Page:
DeBauche, David v. WI Dept. of Corrections et al

Filing 63

ORDER that Plaintiff David D. DeBauche's amended complaints in the '454 and '524 cases are DISMISSED without prejudice under Federal Rule of Civil Procedure 20. Plaintiff's motion in the '454 case to modify complaint to chang e the requested damages (dkt. # 53 ) is DENIED as moot. Plaintiff's motions in the '454 case for a change in venue and for appointment of counsel ('454 case, dkt. ## 57 , 58 ; '524 case, dkt. ## 39 , 42 ) are DENIED as moot. Plaintiff's motion for a preliminary injunction or temporary restraining order ('524 case, dkt. ## 40 , 41 ) is DENIED. Signed by District Judge William M. Conley on 3/31/2021. (lam),(ps)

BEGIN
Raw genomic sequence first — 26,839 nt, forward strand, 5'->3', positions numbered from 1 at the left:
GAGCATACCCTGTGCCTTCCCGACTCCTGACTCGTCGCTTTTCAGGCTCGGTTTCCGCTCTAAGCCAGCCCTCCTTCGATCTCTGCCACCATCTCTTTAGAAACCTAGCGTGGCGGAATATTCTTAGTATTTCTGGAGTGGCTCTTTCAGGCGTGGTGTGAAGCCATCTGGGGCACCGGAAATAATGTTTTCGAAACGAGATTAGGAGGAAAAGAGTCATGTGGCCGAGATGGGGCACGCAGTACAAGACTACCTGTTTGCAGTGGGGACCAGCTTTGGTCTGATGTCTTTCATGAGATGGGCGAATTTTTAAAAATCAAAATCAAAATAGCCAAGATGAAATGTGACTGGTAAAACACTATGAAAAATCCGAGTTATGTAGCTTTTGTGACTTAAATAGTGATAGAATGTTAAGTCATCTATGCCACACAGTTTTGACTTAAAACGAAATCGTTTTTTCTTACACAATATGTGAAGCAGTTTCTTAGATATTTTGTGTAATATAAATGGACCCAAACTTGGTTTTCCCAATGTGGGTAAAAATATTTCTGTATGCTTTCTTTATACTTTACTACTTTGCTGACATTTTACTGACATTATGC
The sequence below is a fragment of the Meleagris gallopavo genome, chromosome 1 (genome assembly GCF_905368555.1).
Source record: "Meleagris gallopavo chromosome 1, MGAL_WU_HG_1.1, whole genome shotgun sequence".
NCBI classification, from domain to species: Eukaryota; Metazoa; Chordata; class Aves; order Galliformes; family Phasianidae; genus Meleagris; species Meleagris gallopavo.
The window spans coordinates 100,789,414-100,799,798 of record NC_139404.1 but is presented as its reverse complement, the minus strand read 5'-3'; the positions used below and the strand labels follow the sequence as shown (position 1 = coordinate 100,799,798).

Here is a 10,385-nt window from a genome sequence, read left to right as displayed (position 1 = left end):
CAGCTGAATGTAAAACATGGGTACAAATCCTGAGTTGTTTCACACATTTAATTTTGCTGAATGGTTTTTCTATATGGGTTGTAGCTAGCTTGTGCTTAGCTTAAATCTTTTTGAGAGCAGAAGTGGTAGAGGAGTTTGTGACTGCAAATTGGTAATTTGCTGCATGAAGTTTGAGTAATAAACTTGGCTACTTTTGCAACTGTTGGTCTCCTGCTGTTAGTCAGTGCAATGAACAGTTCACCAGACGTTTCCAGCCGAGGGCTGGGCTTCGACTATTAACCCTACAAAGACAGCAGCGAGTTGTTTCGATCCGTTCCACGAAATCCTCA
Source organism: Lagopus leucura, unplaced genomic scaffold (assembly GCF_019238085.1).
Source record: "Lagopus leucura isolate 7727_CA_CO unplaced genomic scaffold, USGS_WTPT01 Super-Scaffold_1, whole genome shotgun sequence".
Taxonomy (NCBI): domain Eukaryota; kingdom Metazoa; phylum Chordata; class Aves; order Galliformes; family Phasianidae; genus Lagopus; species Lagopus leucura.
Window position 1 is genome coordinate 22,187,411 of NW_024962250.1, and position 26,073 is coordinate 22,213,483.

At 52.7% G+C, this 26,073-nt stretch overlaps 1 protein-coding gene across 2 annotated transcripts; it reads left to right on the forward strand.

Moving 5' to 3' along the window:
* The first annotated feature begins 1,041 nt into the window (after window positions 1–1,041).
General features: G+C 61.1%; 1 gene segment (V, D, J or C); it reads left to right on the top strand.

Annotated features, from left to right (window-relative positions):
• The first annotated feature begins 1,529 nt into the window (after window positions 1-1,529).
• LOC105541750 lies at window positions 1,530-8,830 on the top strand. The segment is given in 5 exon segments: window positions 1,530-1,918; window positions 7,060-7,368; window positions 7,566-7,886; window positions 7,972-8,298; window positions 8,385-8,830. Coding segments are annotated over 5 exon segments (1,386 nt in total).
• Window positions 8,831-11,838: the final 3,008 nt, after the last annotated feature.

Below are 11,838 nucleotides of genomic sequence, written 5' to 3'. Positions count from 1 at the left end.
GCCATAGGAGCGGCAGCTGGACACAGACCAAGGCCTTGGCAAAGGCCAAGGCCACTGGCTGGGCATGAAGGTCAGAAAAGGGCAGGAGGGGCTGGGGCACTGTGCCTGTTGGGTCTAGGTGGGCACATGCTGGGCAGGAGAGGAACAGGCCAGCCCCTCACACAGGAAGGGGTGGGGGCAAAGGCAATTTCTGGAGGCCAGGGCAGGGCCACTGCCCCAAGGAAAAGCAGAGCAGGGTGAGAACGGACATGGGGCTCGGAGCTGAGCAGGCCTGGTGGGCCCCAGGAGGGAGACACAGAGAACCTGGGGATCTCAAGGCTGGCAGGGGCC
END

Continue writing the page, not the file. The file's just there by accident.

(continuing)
Download PDF